It’s easy for creative people to generate a million ideas – but it’s much more challenging to keep track of them. If you find yourself vaguely remembering you had a killer idea for a soundtrack/iPhone app/film plot/painting but you’re stumped as to what it was, it's time to get organized. You owe it to yourself to take a few steps to organize your ideas by capturing them, managing them and reviewing them regularly.

Step One: Capture Your Ideas

It’s critical that you find a way to capture your thoughts and store them in a safe place. It doesn’t really matter how – just pick a way that works for you.

You could carry a small notebook (like DaVinci) or index cards with you to jot down ideas as they occur.

If you have an electronic organizer or smart phone, set things up so you can capture your brainwaves digitally.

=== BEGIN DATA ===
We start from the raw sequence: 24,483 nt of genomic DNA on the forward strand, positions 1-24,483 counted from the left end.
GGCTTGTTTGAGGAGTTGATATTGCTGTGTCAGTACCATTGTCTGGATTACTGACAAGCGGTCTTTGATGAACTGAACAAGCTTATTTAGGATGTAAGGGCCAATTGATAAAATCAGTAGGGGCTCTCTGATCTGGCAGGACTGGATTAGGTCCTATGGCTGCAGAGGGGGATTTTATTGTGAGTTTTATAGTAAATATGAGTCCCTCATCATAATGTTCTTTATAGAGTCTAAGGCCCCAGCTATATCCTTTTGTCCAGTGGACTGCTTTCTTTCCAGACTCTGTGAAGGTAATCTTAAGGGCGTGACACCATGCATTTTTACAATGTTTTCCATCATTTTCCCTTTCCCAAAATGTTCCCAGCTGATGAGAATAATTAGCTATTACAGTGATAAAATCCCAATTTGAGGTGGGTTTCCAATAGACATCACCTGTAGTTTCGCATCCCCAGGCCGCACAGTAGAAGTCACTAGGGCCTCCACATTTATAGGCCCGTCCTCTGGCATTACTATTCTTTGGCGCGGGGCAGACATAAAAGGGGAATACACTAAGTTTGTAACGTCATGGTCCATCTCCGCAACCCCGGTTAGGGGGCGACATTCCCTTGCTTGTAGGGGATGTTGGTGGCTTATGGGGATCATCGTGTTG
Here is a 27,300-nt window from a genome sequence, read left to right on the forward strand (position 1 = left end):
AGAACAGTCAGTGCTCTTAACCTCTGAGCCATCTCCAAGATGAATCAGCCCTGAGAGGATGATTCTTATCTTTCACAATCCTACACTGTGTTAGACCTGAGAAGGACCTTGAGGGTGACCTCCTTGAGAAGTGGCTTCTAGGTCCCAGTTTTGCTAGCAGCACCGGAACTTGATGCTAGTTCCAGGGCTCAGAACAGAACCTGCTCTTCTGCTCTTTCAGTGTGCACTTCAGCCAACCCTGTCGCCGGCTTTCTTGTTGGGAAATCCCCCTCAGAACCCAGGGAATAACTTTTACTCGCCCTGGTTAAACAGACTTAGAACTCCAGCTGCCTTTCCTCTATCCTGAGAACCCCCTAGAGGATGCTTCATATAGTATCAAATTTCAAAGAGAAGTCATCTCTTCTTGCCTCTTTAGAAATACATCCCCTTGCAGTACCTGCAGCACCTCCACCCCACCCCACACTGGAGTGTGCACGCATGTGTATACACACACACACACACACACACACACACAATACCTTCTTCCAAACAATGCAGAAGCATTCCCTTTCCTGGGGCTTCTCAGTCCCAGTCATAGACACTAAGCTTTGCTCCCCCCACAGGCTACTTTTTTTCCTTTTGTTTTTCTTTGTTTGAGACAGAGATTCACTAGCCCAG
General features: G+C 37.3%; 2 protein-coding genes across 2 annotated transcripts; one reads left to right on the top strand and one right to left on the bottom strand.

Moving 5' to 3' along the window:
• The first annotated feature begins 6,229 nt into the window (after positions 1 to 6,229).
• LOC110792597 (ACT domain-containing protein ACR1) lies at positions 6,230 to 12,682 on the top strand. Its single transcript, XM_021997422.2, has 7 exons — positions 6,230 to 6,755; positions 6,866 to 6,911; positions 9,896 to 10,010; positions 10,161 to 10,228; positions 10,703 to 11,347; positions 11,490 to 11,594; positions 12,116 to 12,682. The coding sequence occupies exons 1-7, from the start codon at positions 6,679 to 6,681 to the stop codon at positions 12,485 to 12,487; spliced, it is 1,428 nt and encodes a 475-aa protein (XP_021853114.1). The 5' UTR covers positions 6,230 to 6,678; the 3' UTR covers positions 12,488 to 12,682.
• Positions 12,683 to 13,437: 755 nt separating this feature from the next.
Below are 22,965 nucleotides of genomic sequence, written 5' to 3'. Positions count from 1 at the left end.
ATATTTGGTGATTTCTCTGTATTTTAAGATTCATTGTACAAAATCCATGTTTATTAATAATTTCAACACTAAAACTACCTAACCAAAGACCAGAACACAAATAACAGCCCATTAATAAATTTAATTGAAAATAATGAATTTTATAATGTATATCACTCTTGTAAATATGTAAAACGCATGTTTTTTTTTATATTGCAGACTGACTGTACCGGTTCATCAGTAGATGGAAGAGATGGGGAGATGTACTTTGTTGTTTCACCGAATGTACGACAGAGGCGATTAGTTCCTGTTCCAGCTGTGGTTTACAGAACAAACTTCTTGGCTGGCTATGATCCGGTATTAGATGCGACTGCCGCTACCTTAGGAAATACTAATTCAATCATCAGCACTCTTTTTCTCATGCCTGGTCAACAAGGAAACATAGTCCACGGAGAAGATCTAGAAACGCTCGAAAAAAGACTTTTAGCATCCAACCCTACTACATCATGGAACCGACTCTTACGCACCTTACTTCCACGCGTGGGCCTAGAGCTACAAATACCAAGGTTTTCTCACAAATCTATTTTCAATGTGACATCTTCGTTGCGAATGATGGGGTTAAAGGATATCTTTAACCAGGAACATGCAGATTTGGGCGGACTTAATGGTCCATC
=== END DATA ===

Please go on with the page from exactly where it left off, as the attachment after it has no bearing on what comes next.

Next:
Tape recorders and voice mailboxes also work great – and are especially useful for musicians, singers and composers to capture auditory ideas.

Avoid worrying about doing this 'perfectly'. Instead, focus on finding the easiest ways get organized: Think about when, where and how ideas come to you. If you tend to get great ideas in your sleep, for example, then have a small notebook or tape recorder on your night table to capture them immediately. If, like Steven Spielberg, you’re often struck by inspiration while driving, practice using your hands-free phone to dictate your ideas into your voice mailbox.

Step Two: Organize Your Ideas

Once you are regularly capturing your ideas, it’s worth it to organize them. This way, you can find them when you need them and you reduce the risk of letting them slip through the cracks. Again, how you choose to get organized will depend on your particular preferences. Use the technique that seems easiest to you.

For the digitally inclined, it’s easy enough to set up idea files on your computer or PDA.

Where these electronic devices fall short is in storing physical reminders of ideas -- scraps of paper, articles, sketches, post-its, doodles, index cards, etc. For those of us who rely on visual cues or who are apt to grab the nearest piece of paper to jot down an idea, we need means of storing and sorting physical entities as well as the ideas themselves.